Big moving hunks of metal all wrestling for room, coughing up plumes of choking smoke as they squash each other into barriers and corners causing wing mirrors, doors and bumpers to detach as if connected with blue-tac, while frameworks buckle with the apparent stability of cardboard. Racing in GRID 2 is an intimate and intoxicating affair – a feeling enhanced through the loud car sounds and lack of outside audio stimuli, such as music. It’s largely telling of my playstyle, I suppose, but I soon found myself having to compensate for a dicky front left wheel with a ample counter-steer. It wasn’t long before the tire blew completely and I found myself struggling on any left turn, of which there were a lot. By the end of this manic and aggressive race my car would be more accurately described as a mess with two wheels; GRID 2 is brilliant.
To anyone that’s played the game’s predecessor, GRID, this scene will sound familiar and from this preview build the following appears to ring true – GRID 2 is largely a creature of refinement and polish. The damage engine is superior, the cars feel heavier, and the Flashback system (a way to rewind time and correct mistakes) is every bit as instantaneous as the many copy cat systems that have appeared in the first GRID’s wake.
GRID 2 does have one trick that is very new, however, and that is its Live Route system. This is essentially a dynamic track that is set within one of the game’s existing cities, with the game actively changing the route on the fly as the race goes on. On paper it sounds like a good idea, and in practice it’s even better.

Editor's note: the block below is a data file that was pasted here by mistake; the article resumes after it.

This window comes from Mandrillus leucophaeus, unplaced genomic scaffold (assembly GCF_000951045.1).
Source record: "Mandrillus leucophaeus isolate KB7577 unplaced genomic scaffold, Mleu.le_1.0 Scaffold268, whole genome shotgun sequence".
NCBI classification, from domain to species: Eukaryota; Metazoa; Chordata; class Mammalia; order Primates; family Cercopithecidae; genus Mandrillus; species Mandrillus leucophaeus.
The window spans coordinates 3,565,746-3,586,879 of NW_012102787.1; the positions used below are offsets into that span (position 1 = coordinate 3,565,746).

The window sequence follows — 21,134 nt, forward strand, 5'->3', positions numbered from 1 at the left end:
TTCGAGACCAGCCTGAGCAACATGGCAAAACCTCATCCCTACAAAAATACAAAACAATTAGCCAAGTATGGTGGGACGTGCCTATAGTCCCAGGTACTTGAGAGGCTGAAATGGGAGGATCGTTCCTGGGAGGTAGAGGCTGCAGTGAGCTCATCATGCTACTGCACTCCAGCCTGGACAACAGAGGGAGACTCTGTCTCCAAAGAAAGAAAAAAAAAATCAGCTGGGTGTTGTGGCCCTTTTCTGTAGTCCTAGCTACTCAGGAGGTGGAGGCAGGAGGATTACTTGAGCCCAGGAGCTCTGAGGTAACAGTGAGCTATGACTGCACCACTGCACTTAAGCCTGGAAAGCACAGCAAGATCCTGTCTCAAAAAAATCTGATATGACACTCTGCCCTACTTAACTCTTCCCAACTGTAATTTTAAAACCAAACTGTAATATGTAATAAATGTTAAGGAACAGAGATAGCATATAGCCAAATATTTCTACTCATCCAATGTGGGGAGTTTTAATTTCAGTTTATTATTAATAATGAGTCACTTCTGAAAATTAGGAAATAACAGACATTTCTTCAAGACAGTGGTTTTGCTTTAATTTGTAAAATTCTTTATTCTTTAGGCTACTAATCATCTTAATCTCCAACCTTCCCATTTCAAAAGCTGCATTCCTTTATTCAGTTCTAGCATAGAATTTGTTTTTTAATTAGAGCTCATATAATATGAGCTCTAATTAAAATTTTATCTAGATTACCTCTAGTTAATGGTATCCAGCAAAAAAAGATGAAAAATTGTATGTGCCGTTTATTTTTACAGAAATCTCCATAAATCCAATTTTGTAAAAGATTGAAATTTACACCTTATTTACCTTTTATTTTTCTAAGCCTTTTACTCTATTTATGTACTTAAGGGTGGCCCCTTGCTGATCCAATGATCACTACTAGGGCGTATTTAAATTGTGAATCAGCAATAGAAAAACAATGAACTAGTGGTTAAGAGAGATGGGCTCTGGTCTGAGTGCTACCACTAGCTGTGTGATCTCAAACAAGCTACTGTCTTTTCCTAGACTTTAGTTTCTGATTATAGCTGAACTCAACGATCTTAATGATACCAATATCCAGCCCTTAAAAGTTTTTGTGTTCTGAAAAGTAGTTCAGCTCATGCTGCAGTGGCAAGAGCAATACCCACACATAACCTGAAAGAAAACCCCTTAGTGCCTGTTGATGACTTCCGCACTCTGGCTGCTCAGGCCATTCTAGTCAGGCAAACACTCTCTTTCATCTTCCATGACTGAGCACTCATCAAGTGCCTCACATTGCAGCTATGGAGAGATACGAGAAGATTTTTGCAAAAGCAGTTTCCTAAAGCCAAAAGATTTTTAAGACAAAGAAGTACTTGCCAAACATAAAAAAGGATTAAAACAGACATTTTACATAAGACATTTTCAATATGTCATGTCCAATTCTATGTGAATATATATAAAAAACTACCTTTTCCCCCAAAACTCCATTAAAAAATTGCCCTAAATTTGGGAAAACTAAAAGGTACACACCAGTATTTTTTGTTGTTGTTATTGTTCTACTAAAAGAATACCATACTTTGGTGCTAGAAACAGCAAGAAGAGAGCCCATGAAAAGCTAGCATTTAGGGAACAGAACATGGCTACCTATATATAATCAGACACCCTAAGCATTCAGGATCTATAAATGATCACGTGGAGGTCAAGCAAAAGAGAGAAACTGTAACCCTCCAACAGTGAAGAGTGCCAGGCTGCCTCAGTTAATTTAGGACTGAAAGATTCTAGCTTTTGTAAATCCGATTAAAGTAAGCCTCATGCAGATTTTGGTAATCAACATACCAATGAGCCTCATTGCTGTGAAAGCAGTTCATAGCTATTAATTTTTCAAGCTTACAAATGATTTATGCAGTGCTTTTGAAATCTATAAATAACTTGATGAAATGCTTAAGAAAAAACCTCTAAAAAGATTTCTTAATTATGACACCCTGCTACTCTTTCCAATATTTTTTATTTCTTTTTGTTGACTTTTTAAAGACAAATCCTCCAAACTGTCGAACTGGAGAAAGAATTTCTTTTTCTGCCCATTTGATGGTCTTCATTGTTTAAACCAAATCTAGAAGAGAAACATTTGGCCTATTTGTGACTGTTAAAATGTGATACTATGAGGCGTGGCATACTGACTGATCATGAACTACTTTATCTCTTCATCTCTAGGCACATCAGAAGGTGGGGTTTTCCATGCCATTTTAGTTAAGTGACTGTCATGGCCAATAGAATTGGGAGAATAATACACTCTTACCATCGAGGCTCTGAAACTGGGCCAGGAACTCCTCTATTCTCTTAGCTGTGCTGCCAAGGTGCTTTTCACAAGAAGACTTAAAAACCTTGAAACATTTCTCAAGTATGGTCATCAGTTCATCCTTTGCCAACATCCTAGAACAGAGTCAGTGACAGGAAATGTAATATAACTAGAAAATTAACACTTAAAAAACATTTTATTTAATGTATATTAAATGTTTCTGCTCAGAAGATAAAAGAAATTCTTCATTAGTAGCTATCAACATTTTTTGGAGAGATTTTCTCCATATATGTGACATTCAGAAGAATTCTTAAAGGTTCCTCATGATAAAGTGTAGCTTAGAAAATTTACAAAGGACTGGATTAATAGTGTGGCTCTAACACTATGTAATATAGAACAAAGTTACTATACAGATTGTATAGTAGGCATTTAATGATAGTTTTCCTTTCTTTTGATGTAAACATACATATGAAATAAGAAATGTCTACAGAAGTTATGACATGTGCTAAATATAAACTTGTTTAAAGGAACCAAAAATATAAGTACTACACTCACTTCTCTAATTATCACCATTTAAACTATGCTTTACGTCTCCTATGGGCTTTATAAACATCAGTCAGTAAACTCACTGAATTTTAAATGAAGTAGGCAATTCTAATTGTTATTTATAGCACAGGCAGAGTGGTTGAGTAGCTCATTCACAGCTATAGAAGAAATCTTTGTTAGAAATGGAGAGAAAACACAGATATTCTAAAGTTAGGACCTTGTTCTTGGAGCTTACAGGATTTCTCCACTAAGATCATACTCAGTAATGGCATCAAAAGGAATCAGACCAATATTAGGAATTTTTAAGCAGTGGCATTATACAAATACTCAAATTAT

It took me a few attempts to land first place on the races and challenges present in my taster of GRID 2 and, as I’m sure you’ve done with racers in your time, winning became easier as I learned the ebb and flow of each track. Live Route represents Codemasters looking at you, cocking a smile and shaking their collective, metaphorical head – that isn’t going to work here sunshine.
I misjudged, I assumed, I panicked and I crashed. Live Route tested my ability to read a route in front of me and react accordingly, presenting itself as a greater and more pure examination of my racing prowess over typical mastery earned through memorisation. I largely failed.
But I had a lot of fun with it. Partly due to GRID 2’s massive, delightful cars, and partly because I enjoyed not knowing when a left turn was definitely coming up, it felt spontaneous. I enjoyed being forced to react on a pinhead, and I can imagine that when taken online it is this mode that will ensure that GRID 2 retains a unique appeal, simply because it’s harder to master something you can’t perfectly predict.
I don’t necessarily gel with the presentation or the characters – imagine Tony Hawks Underground presented by a stable of invisible, soulless, suit wearing investors and you’re somewhere near the style – but I can totally get behind GRID 2’s racing because it’s brilliant. In truth the characters are unimportant; the souls are in the cars. So while I tend to prefer it when my racers are having a bit more fun with their style, GRID 2’s intense racing and its cars, with their handling, damage, and powerful presence, somehow makes every other racer feel a little pathetic in comparison. And in a racing game, isn’t that what will win out in the end?